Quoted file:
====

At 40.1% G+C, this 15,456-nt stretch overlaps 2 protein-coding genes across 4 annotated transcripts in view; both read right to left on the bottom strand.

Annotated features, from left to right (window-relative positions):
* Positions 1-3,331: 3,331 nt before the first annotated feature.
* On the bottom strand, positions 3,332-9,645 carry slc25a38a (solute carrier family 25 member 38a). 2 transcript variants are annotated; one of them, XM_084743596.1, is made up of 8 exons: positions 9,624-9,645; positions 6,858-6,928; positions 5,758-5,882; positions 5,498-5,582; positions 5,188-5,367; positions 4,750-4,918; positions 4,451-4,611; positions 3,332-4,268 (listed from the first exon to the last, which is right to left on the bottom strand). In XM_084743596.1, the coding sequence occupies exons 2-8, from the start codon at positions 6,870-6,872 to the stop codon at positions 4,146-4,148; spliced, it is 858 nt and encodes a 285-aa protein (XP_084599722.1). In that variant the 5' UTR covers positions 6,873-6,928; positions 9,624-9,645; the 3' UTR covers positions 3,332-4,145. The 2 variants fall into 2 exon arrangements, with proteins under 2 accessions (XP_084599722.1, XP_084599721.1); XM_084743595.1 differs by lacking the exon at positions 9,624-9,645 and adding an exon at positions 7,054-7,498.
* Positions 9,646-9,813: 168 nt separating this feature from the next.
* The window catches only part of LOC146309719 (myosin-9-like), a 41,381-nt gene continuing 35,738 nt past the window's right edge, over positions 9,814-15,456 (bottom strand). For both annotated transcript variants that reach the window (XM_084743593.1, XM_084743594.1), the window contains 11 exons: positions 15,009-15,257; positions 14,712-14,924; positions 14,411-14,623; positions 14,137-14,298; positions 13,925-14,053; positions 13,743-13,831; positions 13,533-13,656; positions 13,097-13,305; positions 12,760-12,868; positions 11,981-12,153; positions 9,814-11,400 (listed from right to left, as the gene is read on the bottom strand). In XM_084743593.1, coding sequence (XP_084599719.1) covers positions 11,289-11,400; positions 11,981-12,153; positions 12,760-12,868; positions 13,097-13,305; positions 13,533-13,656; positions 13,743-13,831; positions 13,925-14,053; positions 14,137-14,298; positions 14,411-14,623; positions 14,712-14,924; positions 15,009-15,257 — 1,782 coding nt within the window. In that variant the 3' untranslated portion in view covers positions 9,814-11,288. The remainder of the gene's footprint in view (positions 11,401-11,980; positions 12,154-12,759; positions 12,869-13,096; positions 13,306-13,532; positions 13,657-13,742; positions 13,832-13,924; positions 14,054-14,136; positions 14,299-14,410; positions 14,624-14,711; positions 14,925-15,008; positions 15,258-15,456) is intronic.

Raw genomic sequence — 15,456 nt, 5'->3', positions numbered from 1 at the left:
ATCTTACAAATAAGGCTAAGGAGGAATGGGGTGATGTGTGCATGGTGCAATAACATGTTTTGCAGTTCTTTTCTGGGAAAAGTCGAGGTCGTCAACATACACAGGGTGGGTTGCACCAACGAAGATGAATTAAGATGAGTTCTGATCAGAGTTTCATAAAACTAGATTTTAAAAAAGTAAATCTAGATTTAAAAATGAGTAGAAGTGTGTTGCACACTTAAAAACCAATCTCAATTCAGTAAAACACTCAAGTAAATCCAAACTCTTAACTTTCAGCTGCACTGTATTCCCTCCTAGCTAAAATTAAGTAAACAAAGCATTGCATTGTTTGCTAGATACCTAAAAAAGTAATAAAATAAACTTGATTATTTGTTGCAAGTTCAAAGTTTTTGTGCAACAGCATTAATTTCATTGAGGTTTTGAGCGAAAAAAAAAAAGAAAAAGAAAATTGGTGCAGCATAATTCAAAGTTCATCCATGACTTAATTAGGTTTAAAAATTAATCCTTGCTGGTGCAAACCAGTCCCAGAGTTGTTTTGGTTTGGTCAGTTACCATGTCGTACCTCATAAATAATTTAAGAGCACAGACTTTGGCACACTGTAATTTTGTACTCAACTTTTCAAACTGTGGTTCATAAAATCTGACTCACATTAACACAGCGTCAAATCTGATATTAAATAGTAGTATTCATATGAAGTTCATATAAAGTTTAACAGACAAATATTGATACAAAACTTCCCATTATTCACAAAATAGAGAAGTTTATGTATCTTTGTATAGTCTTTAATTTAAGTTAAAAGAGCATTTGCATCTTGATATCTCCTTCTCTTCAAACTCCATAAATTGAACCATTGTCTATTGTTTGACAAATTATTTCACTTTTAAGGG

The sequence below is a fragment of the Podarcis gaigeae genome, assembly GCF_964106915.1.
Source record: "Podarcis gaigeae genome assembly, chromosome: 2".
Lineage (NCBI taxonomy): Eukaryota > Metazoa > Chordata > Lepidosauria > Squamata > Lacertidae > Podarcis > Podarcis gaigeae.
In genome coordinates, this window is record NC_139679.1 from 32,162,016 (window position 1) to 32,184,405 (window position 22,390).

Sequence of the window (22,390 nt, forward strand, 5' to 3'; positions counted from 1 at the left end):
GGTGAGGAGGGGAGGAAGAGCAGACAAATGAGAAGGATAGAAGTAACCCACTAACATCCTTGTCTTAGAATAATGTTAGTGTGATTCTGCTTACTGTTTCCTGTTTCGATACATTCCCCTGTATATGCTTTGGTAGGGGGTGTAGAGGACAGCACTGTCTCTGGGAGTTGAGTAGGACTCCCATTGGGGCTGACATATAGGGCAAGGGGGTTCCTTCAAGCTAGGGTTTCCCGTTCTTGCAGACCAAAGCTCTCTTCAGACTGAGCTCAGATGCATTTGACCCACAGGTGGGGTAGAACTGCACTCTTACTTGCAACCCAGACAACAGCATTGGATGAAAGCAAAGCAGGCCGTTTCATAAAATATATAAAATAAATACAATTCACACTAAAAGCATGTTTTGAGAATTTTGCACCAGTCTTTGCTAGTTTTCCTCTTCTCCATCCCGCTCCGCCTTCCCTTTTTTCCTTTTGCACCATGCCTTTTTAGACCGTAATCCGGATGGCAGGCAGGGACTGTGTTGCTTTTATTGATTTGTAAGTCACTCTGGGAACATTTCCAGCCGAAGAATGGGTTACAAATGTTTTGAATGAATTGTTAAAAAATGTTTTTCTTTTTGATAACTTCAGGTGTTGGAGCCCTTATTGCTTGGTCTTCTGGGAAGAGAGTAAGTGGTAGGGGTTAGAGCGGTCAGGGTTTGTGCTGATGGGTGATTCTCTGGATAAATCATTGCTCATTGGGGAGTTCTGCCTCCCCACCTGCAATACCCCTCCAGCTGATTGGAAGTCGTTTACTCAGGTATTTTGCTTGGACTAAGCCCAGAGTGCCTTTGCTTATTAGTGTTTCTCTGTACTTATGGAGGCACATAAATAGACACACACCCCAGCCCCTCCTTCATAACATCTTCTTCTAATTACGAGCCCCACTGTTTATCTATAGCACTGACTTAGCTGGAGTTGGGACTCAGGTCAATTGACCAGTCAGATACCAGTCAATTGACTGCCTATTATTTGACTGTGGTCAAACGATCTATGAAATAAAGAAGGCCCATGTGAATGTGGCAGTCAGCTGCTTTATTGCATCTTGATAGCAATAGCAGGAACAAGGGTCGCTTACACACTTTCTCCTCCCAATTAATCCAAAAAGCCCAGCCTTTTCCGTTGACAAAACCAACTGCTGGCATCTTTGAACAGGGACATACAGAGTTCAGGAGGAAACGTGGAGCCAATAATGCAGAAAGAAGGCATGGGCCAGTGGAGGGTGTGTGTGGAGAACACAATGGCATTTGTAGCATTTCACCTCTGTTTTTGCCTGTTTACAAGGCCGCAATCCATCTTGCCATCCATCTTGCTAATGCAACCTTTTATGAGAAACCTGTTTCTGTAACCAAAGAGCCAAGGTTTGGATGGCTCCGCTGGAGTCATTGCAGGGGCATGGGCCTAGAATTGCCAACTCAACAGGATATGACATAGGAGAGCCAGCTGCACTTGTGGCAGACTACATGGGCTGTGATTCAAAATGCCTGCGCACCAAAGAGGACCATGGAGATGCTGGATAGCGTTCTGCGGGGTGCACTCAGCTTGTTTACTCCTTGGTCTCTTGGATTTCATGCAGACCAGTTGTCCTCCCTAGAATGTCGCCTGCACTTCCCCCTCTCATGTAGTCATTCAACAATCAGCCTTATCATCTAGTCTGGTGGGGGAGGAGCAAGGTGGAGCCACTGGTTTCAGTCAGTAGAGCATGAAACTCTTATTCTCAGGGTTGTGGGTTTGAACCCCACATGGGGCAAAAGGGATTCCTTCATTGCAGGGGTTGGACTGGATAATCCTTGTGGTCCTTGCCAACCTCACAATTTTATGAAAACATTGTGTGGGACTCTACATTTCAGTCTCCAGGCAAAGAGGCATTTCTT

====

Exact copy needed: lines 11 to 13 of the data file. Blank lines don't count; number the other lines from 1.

Lineage (NCBI taxonomy): Eukaryota > Metazoa > Chordata > Lepidosauria > Squamata > Lacertidae > Podarcis > Podarcis gaigeae.
In genome coordinates, this window is record NC_139679.1 from 32,162,016 (window position 1) to 32,184,405 (window position 22,390).

Sequence of the window (22,390 nt, forward strand, 5' to 3'; positions counted from 1 at the left end):